You run out and buy a clamshell of what you assume to be wonderful, sweet strawberries, only to get them home and find out they aren’t what you were expecting. You have a lot of recipes for strawberries, but the berries you ended up with simply are not going to do. They are too tart, not firm enough or went bad before you got them home. Here are a few tips for avoiding these pitfalls.
Pick the recipes you want to use before you go shopping. What you intend to do with the berries has an impact on what type of strawberry you should buy. While there are many varieties of strawberries, there are only three basic types of strawberry plants: June bearing, everbearing and day-neutral. Each of these have different strengths.
For sweet strawberries, buy them in June. June bearing strawberries are the best strawberries for snacking on raw. These are super sweet berries that start to hit stores in late May and are usually only available until the end of June.
Everbearing strawberries are a good all-around berry. These are available in spring and fall, but usually not in summer. They arent’ as sweet as June bearing but make a good general purpose fruit for most recipes for strawberries.
Day-neutral strawberries are available from early spring and have an excellent firmness. These require more sweetener but are better at retaining their shape in recipes like chunky ice cream and Strawberries Anna, where the form of the fruit is part of the lure.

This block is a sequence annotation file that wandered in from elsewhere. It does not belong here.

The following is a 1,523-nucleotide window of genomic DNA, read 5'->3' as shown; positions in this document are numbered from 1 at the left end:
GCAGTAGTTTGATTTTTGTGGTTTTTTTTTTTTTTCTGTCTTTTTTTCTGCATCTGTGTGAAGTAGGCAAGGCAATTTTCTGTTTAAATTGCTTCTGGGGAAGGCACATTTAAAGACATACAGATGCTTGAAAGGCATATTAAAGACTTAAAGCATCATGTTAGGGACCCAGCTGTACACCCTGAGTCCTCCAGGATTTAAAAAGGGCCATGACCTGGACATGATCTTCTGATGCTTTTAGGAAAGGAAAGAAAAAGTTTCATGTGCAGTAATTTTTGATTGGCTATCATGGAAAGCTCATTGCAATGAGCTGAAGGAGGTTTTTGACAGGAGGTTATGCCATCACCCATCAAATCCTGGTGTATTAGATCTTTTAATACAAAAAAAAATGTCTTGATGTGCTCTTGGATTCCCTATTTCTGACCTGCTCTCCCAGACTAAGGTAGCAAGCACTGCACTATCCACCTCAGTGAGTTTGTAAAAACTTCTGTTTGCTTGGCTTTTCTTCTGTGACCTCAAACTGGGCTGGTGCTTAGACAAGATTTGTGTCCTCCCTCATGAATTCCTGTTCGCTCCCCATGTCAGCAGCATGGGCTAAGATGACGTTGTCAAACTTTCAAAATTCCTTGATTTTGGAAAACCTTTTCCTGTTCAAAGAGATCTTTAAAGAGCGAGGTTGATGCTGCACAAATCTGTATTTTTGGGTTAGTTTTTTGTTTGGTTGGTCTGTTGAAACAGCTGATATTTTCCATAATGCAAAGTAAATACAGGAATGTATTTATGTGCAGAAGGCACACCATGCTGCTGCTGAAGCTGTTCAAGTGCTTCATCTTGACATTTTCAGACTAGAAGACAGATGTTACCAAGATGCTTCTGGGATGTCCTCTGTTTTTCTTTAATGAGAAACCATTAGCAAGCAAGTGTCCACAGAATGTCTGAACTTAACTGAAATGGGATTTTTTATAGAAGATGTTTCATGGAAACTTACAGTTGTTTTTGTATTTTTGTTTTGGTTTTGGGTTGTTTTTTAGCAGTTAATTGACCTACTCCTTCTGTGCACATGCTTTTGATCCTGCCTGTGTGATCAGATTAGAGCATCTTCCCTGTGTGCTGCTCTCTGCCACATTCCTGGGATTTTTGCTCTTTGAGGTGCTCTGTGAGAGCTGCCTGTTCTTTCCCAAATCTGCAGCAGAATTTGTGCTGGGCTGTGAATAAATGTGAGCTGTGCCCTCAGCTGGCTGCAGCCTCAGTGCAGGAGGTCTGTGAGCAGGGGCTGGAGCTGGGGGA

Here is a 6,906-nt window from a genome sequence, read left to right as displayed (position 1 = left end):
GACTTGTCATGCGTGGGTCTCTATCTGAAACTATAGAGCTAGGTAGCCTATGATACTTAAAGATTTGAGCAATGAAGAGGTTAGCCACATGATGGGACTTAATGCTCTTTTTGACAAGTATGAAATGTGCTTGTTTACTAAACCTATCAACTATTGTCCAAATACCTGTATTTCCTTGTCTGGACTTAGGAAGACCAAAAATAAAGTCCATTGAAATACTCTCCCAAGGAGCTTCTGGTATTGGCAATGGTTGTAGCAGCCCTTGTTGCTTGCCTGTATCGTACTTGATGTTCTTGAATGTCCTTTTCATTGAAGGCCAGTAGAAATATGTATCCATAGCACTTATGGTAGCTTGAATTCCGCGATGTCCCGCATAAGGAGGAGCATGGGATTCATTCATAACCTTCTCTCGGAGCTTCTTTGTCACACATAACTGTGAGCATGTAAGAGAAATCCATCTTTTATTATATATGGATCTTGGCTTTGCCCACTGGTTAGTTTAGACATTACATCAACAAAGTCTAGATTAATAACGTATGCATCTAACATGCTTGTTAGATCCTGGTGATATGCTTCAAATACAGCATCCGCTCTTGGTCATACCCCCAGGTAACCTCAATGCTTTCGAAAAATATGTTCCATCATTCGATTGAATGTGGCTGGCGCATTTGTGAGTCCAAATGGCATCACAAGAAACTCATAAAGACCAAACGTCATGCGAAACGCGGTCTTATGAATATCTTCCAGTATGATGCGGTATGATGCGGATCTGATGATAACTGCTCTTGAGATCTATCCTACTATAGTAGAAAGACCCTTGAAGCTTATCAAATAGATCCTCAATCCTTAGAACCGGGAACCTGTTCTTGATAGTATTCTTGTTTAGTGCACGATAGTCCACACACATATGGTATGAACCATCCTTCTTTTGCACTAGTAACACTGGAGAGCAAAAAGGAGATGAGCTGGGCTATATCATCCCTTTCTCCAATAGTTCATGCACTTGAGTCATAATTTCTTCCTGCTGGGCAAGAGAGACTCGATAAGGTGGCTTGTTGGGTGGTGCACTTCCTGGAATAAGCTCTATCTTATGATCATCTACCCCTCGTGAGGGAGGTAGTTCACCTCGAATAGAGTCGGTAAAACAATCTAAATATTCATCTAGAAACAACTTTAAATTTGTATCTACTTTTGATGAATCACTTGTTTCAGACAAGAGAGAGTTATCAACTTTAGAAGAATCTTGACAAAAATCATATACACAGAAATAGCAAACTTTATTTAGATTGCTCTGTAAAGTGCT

Buy strawberries the same day you are going to use them. Strawberries don’t keep for very long. On average, you can expect them to only last 24 hours after you get them home. For best results with your recipes for strawberries, pick the best looking berries you can find the same day you intend to use them. Shiny, red berries are more important than larger berries when it comes to taste and quality.
Beware of brown mushy spots or white fungus when choosing strawberries. These are signs of decay, and strawberry decay is very contagious to other strawberries. One brown spot or bit of fungus can turn into an entire rotten package in a matter of hours. While it isn’t always possible to find a package without any bruised berries, it’s best to choose the ones with the least bruises possible. Then cut away the bruised portions as soon as you get them home.
Look on both the top and bottom of the clamshell. The clamshell is the clear plastic box most strawberries are sold in. Don’t be afraid to pick it up and turn it over to see if there is bruising or fungus on the strawberries on the bottom. Be gentle when doing this, however, since strawberries bruise easily. The last thing you want to do is find a clamshell of perfect, super sweet strawberries, then accidentally bruise them yourself.
Take them straight home instead of making stops along the way. Minimize the time the strawberries are going to spend in the hot car, which can accelerate their decay. If you have a small cooler, bring it along to put your strawberries in for the ride home. This not only helps to keep them cool, but it can also help protect them from being bumped around and bruised some more.